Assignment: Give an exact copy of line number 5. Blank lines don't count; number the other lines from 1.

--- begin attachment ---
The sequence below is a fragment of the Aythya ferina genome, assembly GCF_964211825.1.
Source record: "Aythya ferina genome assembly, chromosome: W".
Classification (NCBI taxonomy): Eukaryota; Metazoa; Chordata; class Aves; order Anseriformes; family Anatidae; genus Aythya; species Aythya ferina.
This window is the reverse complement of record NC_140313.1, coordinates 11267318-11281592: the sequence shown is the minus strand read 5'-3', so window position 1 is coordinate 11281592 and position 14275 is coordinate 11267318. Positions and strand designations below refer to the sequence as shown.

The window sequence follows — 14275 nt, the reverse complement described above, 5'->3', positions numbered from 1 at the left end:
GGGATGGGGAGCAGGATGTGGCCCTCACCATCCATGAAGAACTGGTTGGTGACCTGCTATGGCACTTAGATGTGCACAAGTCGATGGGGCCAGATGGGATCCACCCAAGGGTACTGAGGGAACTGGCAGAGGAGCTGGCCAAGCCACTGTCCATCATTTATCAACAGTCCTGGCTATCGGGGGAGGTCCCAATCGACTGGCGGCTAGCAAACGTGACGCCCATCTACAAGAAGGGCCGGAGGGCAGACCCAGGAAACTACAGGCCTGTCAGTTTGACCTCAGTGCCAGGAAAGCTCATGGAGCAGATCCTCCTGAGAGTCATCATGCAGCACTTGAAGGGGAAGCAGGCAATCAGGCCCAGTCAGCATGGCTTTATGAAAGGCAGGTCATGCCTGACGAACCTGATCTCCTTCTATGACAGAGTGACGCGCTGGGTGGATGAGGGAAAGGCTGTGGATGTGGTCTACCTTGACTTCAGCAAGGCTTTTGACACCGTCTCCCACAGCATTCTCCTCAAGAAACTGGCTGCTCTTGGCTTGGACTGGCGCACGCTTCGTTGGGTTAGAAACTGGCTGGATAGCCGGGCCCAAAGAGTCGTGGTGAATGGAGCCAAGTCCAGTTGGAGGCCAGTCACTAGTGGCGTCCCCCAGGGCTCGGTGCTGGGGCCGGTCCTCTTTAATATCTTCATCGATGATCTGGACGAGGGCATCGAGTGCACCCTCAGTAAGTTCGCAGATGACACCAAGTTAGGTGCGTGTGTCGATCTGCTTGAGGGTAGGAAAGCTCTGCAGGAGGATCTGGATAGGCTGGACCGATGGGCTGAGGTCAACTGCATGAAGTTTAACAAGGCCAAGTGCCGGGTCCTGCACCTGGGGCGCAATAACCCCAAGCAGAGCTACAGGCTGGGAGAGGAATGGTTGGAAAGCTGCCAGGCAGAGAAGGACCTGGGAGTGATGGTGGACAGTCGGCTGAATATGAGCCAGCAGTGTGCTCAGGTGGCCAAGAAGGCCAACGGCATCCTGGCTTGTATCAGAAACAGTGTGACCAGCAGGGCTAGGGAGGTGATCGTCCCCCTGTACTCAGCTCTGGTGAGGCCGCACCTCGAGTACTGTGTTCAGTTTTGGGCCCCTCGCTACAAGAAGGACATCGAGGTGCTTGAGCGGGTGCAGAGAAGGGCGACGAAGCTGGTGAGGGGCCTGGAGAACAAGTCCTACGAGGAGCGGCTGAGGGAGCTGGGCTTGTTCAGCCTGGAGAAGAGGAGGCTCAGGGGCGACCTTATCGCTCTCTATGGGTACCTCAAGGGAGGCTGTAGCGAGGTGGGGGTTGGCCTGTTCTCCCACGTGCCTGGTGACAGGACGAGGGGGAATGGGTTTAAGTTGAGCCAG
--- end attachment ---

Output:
The window sequence follows — 14275 nt, the reverse complement described above, 5'->3', positions numbered from 1 at the left end: